C-C #88: Where is the Steve Jobs of Crypto?

May 25, 2020
Mattison Asher


  1. Crypto applications have historically failed to live up to expectations and have created nuanced technology without having a target market in mind
  2. Execution at this stage is far more important than technology for crypto
  3. Argent and ETH.BUILD have begun breaking the mold by releasing consumer friendly products

There is no crypto Steve Jobs yet

Steve Jobs

Crypto is notorious for having some God-awful product launches. Terrible communication, unusable v1s, and vaporware have honestly been the norm for the vast majority of crypto products over the past couple years. While a ton of money has been thrown at crypto projects to date, for some reason there has been this industry bias of “only focusing on the technology”.

This perspective was most likely born from the fallout of 2017 - 2018, where overhyped projects with nothing more than an idea raised anywhere from tens of millions of dollars to hundreds of millions of dollars through ICOs, SAFTs, and other funding mechanisms. As a result, there was a sharp move after 2017 - 2018 that led crypto projects to be “purely focused on the tech”.

The issue, however, with purely being focused on technology is that there ends up not being a market for the product. No amount of money and no amount of incredibly smart engineers can force adoption of a new product.

Prior hype so far has been unwarranted when examining actual adoption

Crypto Hype

Look at Augur, a prediction market, which was one of the most talked about projects over the past few years. Augur’s token REP has a market cap of $137 million and the founder of Augur leveraged his experience from the project to become CIO of one of the top crypto funds. Yet the application has had just two users in the last seven days. The application’s UI/UX is so terrible that I would argue it is unusable.

I am not trying to pick on Augur, and I absolutely believe that prediction markets can become a widely adopted product, but I am merely pointing out that many of the applications that were supposed to drive adoption have suffered from too much hype and not enough execution. It has been three years for many of these projects, and thus we can safely acknowledge that most of these applications have not lived up to expectations.

Execution outweighs technical innovation and hype

Even Vitalik Buterin, creator of Ethereum, agrees with my sentiment. From here on out, execution is the most important part of any project in crypto. When I say execution, I don’t mean raising millions of dollars, nor do I mean traveling around the world to conferences in order to share how smart you are, nor do I mean crafting a new cutting edge technology; I mean building a product or service that is actually adopted by consumers.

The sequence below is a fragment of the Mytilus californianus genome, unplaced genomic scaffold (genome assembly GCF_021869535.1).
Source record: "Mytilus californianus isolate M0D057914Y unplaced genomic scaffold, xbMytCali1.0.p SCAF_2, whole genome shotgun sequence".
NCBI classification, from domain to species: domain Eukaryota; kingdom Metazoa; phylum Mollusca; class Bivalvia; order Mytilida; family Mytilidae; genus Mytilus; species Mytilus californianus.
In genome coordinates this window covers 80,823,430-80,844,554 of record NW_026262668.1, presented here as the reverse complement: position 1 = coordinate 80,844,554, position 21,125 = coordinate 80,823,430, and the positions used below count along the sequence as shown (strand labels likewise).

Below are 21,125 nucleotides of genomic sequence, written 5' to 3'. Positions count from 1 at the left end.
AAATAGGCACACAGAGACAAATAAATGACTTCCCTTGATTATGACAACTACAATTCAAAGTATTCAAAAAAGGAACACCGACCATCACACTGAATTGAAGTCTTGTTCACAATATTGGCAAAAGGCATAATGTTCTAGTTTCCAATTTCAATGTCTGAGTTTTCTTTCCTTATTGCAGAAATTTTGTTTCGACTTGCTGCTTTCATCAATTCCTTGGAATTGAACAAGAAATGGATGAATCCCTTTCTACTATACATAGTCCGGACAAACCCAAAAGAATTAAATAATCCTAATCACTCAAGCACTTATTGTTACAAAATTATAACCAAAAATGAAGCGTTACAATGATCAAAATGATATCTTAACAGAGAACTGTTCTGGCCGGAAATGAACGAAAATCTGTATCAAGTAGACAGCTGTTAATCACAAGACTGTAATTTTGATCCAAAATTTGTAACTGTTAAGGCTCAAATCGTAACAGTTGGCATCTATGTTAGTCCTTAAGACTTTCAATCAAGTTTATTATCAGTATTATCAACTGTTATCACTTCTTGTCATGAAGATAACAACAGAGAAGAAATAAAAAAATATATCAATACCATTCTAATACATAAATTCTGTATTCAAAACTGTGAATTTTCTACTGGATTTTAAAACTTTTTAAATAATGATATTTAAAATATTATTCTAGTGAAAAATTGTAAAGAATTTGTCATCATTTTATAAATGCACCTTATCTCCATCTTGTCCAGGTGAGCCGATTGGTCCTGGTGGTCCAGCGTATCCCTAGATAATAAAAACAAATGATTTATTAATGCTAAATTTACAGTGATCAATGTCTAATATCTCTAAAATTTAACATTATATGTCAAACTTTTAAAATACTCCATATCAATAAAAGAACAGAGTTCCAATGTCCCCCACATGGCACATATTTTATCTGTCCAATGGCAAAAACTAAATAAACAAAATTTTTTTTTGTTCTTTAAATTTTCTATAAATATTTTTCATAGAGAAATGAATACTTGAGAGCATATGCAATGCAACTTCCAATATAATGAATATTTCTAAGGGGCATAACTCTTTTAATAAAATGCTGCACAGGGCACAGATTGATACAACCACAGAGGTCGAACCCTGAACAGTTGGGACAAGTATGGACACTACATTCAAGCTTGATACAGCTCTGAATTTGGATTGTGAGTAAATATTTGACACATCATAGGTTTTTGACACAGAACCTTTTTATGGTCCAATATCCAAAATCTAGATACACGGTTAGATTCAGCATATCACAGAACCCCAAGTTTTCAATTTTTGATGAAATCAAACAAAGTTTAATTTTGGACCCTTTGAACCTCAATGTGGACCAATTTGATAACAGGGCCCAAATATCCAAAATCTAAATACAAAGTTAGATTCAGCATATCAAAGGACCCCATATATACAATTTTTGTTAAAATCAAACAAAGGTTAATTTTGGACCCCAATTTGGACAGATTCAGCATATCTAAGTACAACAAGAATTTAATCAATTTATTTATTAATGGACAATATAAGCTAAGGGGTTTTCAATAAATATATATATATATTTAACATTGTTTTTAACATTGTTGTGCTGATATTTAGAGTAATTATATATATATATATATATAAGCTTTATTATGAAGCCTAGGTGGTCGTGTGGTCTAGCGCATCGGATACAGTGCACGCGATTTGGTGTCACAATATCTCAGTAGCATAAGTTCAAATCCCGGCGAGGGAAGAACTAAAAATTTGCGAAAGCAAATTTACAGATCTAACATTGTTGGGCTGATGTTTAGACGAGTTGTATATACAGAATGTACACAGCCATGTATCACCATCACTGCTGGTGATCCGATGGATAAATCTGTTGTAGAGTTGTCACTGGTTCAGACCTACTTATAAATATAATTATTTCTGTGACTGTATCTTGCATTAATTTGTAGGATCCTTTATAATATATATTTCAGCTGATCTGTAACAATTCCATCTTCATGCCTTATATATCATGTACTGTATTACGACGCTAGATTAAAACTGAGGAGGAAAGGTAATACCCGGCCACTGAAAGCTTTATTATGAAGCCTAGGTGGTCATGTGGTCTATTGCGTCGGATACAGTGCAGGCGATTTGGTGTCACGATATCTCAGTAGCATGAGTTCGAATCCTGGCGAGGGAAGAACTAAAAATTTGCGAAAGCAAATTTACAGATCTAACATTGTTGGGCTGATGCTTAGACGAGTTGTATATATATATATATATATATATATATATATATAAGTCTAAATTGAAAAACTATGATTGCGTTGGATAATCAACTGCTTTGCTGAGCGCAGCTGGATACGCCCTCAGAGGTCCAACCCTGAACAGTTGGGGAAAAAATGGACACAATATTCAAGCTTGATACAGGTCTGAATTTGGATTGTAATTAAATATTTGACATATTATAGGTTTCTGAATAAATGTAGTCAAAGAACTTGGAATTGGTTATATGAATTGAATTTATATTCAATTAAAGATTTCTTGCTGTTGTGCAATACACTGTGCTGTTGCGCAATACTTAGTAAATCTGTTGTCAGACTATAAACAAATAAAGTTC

When execution is the driving factor of a project’s success more so than technical innovation, focusing on the marketability and adoption of an application outweighs the novelty of the engineering. With that in mind, I want to bring attention to two product launches that happened this week which I thought were exceptional.

Argent releases buzzy launch video


Argent, the best-looking crypto wallet I have ever seen, had an unbelievable product launch. Unlike other crypto applications that have a haphazard approach when it comes to hype, Argent coordinated an increase in positive sentiment to go alongside the release of a beautiful looking product. Not only was Argent featured on the home page of TechCrunch on the day of the launch, but they also released an incredibly well made video that beautifully illustrated the value add of the product to its consumers. Consequently, the video generated 22.1k views, which by crypto standards, is incredibly impressive at this stage.

Argent’s strategy paid off, as the app was ranked the #3 product of the day for May 19, 2020 (within 24 hours of TechCrunch and video release) on Product Hunt.  A crypto app reaching #3 on Product Hunt, the main place where technology enthusiasts rate new applications, is a massive achievement. In fact, I can’t think of another crypto application that has been able to do so.

ETH.BUILD draws in users with humor


While Argent is a traditional VC backed company, having raised $16 million already, you don’t need a huge bank role to produce hype around a well made product.

Austin Giffith brought a lot of positive attention to his product ETH.BUILD, which is a tool for developers that allows for the prototyping of Web 3.0 applications. In releasing a hilarious video that both humored and educated his target audience of Ethereum builders, Griffith created positive sentiment around a clearly well made product. In fact, because of the video’s humor, Griffith’s ETH.BUILD video generated 632 upvotes on the Ethereum community subreddit. Considering his end user is Ethereum developers, the humor, enthusiasm, and authenticity in his video was an incredibly effective way to reach his target audience.

The unique product releases of Argent and ETH.BUILD present a new strategy for builders of future apps: creating effective marketing and positive sentiment alongside the release of a needed product. As Steve Jobs once said, “You’ve got to start with the customer experience and work backwards to the technology. You can’t start with the technology and try to figure out where I can sell it.”